Therefore, it is normal to feel intense headaches during anxiety because your body is in a state of uncontrolled alertness. Generally, this tends to diminish once you find relief from your anxiety symptoms or when the anxiety episode subsides on its own.

What can you do?

To reduce the headache that comes with anxiety, you must learn to control the anxiety itself through coping strategies. It is necessary to say that if your headaches are very intense and persistent to the point of causing you problems in your daily life, it is advisable to see a specialist as soon as possible.

Breathing and relaxation

When you feel the headache associated with anxiety, breathing and relaxation can help you to reduce its intensity. Close your eyes, inhale gently through your nose for 4 seconds, hold your breath for 4 seconds and exhale through your mouth for another 4 seconds. Rest your hands on your abdomen or on your forehead, depending on how you feel most comfortable.

While maintaining a slow breathing rhythm, try to visualize a landscape or a pleasant memory, repeating in your mind motivating phrases such as “you can do this, you have the strength to do it”. You can do this exercise for 5 to 20 minutes a day.

Reduce stress in your life

The diary will allow you to observe which are the areas of your life that cause you the most anxiety, now it is time to take action. Based on what you wrote, you must make decisions to reduce the burdens and daily stress that aggravate your anxiety and therefore your headaches. Reduce work and academic stress by organizing your schedules better, improve the relationships that cause you stress through communication, and in general, work with the help of psychologists on the things that worry you to the point of triggering your anxiety.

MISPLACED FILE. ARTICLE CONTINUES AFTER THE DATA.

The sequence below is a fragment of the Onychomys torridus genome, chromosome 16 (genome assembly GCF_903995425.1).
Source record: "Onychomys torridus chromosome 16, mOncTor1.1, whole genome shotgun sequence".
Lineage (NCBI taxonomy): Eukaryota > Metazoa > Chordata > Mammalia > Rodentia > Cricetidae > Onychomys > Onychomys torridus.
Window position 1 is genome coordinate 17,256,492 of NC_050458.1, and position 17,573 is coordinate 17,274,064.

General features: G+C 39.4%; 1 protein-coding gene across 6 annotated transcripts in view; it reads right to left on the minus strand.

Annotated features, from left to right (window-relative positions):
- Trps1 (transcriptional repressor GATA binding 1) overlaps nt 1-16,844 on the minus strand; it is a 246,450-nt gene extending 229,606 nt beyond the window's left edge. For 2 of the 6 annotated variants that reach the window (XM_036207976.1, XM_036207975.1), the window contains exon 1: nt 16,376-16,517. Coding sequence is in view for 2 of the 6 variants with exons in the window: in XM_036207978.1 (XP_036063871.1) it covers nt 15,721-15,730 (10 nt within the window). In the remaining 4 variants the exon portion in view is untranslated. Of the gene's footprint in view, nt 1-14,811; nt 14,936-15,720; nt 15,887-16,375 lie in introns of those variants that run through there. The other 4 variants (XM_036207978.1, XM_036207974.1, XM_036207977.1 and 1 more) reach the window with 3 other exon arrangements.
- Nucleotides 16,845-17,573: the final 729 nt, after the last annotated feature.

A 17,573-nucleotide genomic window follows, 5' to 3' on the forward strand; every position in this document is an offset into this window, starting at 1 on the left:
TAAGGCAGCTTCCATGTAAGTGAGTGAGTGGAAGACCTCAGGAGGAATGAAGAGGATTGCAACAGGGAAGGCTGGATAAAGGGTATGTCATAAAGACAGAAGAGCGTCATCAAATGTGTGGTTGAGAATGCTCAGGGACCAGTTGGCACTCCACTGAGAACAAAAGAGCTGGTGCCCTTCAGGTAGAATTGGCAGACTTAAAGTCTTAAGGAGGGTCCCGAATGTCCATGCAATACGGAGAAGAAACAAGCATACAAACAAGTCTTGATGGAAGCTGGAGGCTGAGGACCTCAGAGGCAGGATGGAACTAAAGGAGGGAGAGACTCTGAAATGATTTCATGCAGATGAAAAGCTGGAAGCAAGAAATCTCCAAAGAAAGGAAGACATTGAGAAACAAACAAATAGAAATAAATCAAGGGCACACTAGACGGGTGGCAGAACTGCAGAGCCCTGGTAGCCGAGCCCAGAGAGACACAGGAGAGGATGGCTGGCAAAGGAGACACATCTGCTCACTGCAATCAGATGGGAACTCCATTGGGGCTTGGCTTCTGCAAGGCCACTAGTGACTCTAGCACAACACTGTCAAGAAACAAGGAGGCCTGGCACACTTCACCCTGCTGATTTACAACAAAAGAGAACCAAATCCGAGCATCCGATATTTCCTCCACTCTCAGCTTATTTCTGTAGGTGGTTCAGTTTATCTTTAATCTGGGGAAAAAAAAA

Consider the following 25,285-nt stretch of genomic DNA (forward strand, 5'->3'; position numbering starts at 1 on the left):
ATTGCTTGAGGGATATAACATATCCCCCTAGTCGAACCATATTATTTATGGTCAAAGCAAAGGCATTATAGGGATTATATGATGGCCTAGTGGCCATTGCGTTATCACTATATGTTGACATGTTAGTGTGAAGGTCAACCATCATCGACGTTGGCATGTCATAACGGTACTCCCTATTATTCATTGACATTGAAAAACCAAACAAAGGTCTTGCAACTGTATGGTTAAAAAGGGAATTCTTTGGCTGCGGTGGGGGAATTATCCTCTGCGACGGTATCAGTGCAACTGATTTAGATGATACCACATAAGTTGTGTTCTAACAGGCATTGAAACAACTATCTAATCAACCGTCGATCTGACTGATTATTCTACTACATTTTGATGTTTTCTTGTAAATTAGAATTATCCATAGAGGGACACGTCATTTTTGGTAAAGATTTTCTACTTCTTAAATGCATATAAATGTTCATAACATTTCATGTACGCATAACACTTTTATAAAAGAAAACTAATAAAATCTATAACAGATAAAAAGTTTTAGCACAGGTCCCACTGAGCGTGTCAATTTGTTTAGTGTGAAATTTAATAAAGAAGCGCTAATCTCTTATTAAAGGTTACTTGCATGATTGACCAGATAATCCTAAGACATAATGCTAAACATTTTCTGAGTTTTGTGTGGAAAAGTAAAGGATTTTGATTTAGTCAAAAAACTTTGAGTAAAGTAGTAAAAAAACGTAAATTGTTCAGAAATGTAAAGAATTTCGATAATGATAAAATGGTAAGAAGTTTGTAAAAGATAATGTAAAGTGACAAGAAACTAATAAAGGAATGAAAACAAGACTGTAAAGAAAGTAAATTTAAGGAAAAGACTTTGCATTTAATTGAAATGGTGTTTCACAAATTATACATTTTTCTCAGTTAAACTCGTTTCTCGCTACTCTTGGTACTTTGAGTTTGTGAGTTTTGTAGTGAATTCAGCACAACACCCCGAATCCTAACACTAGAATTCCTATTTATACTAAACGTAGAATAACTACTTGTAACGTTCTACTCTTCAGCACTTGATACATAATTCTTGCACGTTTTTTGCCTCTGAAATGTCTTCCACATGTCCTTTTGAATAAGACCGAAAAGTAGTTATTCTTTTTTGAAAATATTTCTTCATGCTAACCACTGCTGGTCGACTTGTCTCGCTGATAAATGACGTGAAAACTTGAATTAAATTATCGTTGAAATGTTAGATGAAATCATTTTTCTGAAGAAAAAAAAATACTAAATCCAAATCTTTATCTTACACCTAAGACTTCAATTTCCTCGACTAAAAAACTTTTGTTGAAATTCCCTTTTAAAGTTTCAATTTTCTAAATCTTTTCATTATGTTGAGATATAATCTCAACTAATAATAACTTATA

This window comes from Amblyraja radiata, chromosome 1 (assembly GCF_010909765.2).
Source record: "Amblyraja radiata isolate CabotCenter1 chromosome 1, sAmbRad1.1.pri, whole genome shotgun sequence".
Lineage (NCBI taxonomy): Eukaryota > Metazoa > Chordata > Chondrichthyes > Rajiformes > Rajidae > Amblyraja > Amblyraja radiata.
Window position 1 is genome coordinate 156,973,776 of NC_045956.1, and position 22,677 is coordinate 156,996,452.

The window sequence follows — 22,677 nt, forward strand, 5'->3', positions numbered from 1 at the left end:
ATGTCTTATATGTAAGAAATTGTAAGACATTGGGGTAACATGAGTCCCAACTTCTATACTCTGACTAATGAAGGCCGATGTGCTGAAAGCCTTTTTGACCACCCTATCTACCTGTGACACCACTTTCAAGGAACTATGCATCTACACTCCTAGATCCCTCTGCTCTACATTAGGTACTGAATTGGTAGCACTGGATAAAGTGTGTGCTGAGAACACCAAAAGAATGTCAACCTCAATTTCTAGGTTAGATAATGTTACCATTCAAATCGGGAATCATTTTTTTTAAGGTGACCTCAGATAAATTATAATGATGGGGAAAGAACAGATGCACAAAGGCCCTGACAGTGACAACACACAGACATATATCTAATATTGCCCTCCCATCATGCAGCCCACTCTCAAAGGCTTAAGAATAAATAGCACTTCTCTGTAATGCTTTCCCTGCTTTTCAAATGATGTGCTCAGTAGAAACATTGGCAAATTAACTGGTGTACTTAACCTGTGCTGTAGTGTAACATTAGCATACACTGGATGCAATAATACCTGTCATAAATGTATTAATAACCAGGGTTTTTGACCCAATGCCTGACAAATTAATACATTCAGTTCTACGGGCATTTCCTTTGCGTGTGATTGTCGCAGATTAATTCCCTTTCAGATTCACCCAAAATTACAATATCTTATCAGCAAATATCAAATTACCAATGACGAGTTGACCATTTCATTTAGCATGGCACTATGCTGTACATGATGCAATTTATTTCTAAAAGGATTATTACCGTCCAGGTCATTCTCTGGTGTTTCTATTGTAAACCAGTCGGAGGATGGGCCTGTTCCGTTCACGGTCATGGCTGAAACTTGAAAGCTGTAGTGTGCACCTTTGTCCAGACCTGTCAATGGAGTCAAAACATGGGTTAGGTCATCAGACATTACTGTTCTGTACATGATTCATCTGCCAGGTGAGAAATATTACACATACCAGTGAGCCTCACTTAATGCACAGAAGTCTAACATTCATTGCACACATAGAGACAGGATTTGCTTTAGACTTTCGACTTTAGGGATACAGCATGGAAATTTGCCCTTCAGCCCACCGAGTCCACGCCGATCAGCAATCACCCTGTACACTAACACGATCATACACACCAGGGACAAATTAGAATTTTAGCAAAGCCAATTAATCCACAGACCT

Write about your anxiety

In a journal, record the anxious episodes you experience during the day, writing down related details, such as where you were when it happened, who you were with, and what was going on. This will allow you to find common patterns about possible situations or people that make you anxious.

Control your sleep and diet

Some elements that aggravate migraine and headaches in general are poor quality sleep and food. Therefore, it is necessary that you establish and comply with regular sleep and eating schedules, eating a balanced meal at specific times and sleeping a minimum of 6 or 7 hours a day.

In my experience…

The sensation of headache during anxiety is completely normal, however, it is understandable that it worries you significantly, wondering if it is something more serious. For this, it is important that you see a doctor to help you rule out any other health complications. The headache associated with anxiety can be bothersome, but it is treatable through coping strategies. You have the strength and ability to apply them and cope with your problems, even if at this moment of vulnerability you are not able to notice it.

I believe you have the ability to improve and heal these feelings of discomfort you are experiencing now. The fact that you are seeking professional help through this medium proves it to me, and I applaud you for making that decision and being on track to improve your mental health and overall, your physical health.